6 ADVERSE REACTIONS The following serious adverse reactions are discussed elsewhere in the labeling: Increased mortality [see Warnings and Precautions (5.1)] QT Prolongation [see Warnings and Precautions (5.2) and Clinical Pharmacology (12.2)] Hepatotoxicity [see Warnings and Precautions (5.3)] Drug Interactions [see Warnings and Precautions (5.4)] The most common adverse reactions reported in 10% or more of adult patients treated with SIRTURO were nausea, arthralgia, headache, hemoptysis and chest pain. (6.1) The most common adverse reactions reported in 10% or more of pediatric patients (12 to less than 18 years of age) treated with SIRTURO were arthralgia, nausea and abdominal pain. (6.1) To report SUSPECTED ADVERSE REACTIONS, contact Janssen Therapeutics, Division of Janssen Products, LP at 1-800-JANSSEN (1-800-526-7736) or FDA at 1-800-FDA-1088 or www.fda.gov/medwatch. 6.1 Clinical Studies Experience Because clinical studies are conducted under widely varying conditions, adverse reaction rates observed in the clinical studies of a drug cannot be directly compared to the rates in the clinical studies of another drug and may not reflect the rates observed in clinical practice. Use SIRTURO only in combination with other anti-mycobacterial drugs [see Dosage and Administration (2.3)]. Refer to the prescribing information of the drugs used in combination with SIRTURO for their respective adverse reactions. Clinical Studies Experience in Adults Adverse drug reactions for SIRTURO were identified from the pooled safety data from 335 SIRTURO-exposed patients who received 8 weeks (Study 2) and 24 weeks (Studies 1 and 3) at the proposed dose. Studies 1 and 2 were randomized, double-blind, placebo-controlled trials in newly diagnosed patients with pulmonary MDR-TB. In both treatment arms, patients received SIRTURO or placebo in combination with other drugs used to treat MDR-TB. Study 3 was an open-label, noncomparative study with SIRTURO administered as part of an individualized pulmonary MDR-TB treatment regimen in previously treated patients. In Study 1, 35% were Black, 17.5% were Hispanic, 12.5% were White, 9.4% were Asian, and 25.6% were of another race. Eight of 79 (10.1%) patients in the SIRTURO group and 16 of 81 (19.8%) patients in the placebo treatment group were HIV-infected. Seven (8.9%) SIRTURO-treated patients and six (7.4%) placebo-treated patients discontinued Study 1 because of an adverse reaction. Table 2: Select Adverse Reactions from Study 1 That Occurred More Frequently Than Placebo During Treatment with SIRTURO Adverse Reactions SIRTURO Treatment Group N=79 n (%) Placebo Treatment Group N=81 n (%) Nausea 30 (38) 26 (32) Arthralgia 26 (33) 18 (22) Headache 22 (28) 10 (12) Hemoptysis 14 (18) 9 (11) Chest Pain 9 (11) 6 (7) Anorexia 7 (9) 3 (4) Transaminases IncreasedTerms represented by 'transaminases increased' included transaminases increased, AST increased, ALT increased, hepatic enzyme increased, and hepatic function abnormal. 7 (9) 1 (1) Rash 6 (8) 3 (4) Blood Amylase Increased 2 (3) 1 (1) No additional unique adverse reactions were identified from the uncontrolled Study 3. In both Studies 1 and 2, aminotransferase elevations of at least 3 times the upper limit of normal developed more frequently in the SIRTURO treatment group (11/102 [10.8%] vs 6/105 [5.7%]) than in the placebo treatment group. In Study 3, 22/230 (9.6%) patients had alanine aminotransferase or aspartate aminotransferase greater than or equal to 3 times the upper limit of normal during the overall treatment period. Increased Mortality In Study 1, there was a statistically significant increased mortality risk by Week 120 in the SIRTURO treatment group compared to the placebo treatment group (9/79 (11.4%) versus 2/81 (2.5%), p-value=0.03, an exact 95% confidence interval of the difference [1.1%, 18.2%]). Five of the 9 SIRTURO deaths and the 2 placebo deaths were tuberculosis-related. One death occurred during the 24-week SIRTURO treatment period. The median time to death for the remaining eight patients in the SIRTURO treatment group was 329 days after last intake of SIRTURO. The imbalance in deaths is unexplained; no discernible pattern between death and sputum conversion, relapse, sensitivity to other drugs used to treat tuberculosis, HIV status, and severity of disease was observed. In the open-label Study 3, 6.9% (16/233) of patients died. The most common cause of death as reported by the investigator was TB (9 patients). All but one patient who died of TB had not converted or had relapsed. The causes of death in the remaining patients varied. Clinical Studies Experience in Pediatric Patients The safety assessment of bedaquiline is based on the Week 24 analysis of the single-arm, open-label trial, TMC207-C211, in 15 pediatric patients. The trial was designed to enroll patients 12 to less than 18 years of age (only patients 14 to less than 18 years of age were enrolled) with confirmed or probable pulmonary MDR-TB infection who received SIRTURO at the recommended dosage regimen in combination with a background regimen [see Clinical Studies (14.2)]. The most common adverse drug reactions were arthralgia in 6/15 (40%) patients, nausea in 2/15 (13%) patients, and abdominal pain in 2/15 (13%) patients. Among the 15 patients, no deaths occurred during treatment with SIRTURO. Observed laboratory abnormalities were comparable to those in adults.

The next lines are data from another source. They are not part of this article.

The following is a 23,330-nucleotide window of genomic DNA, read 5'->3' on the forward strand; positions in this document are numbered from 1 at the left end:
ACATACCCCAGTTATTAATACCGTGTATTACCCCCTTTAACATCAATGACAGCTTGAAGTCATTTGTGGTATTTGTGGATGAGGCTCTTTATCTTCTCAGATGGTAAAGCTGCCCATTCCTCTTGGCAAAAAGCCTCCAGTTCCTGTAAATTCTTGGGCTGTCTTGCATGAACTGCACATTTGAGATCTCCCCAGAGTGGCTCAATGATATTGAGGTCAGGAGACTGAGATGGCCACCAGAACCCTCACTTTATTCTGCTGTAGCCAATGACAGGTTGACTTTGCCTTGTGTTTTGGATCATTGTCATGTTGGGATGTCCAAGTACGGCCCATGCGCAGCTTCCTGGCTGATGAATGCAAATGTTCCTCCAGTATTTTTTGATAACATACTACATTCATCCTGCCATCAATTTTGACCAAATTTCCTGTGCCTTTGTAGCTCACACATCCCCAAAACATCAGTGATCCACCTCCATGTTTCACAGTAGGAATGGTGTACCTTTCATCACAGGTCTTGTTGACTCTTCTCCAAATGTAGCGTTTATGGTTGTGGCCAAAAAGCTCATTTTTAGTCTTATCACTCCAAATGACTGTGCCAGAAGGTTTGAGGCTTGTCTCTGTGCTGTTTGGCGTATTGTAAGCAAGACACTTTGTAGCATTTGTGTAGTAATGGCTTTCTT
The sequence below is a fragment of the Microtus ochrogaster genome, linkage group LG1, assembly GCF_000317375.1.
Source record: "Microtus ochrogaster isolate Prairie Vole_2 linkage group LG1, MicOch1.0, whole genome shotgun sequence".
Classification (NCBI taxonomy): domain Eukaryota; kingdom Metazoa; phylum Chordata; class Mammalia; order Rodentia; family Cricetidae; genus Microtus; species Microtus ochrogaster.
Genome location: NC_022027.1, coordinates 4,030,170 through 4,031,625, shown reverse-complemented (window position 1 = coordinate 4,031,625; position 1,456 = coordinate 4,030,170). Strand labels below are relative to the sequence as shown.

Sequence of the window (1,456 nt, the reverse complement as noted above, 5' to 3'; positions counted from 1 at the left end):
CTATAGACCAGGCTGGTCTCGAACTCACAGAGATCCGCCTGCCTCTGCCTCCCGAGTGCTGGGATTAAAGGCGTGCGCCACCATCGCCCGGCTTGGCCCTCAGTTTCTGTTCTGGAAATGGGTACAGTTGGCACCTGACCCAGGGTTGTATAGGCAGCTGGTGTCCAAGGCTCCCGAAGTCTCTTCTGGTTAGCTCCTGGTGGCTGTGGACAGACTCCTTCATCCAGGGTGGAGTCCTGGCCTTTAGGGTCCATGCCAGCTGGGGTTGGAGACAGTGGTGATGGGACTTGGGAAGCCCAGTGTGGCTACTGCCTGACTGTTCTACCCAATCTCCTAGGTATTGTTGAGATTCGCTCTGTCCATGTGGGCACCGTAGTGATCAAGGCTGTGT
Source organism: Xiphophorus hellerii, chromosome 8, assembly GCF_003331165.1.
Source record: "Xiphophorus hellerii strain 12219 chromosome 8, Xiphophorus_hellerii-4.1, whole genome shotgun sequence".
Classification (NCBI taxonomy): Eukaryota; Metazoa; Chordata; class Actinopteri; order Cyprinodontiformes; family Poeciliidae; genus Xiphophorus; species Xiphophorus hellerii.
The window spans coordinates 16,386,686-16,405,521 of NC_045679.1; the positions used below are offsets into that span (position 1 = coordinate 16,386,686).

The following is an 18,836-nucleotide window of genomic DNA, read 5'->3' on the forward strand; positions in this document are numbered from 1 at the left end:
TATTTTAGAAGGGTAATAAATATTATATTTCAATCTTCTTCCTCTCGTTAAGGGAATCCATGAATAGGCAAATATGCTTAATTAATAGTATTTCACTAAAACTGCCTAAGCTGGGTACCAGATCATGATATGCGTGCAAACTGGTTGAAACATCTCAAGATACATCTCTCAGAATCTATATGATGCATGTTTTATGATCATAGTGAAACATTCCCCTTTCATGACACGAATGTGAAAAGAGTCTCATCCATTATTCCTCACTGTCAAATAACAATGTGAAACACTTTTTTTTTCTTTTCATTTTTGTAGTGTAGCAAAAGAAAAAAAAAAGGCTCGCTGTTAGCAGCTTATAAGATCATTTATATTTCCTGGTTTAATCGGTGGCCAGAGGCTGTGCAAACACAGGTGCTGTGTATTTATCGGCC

Usage information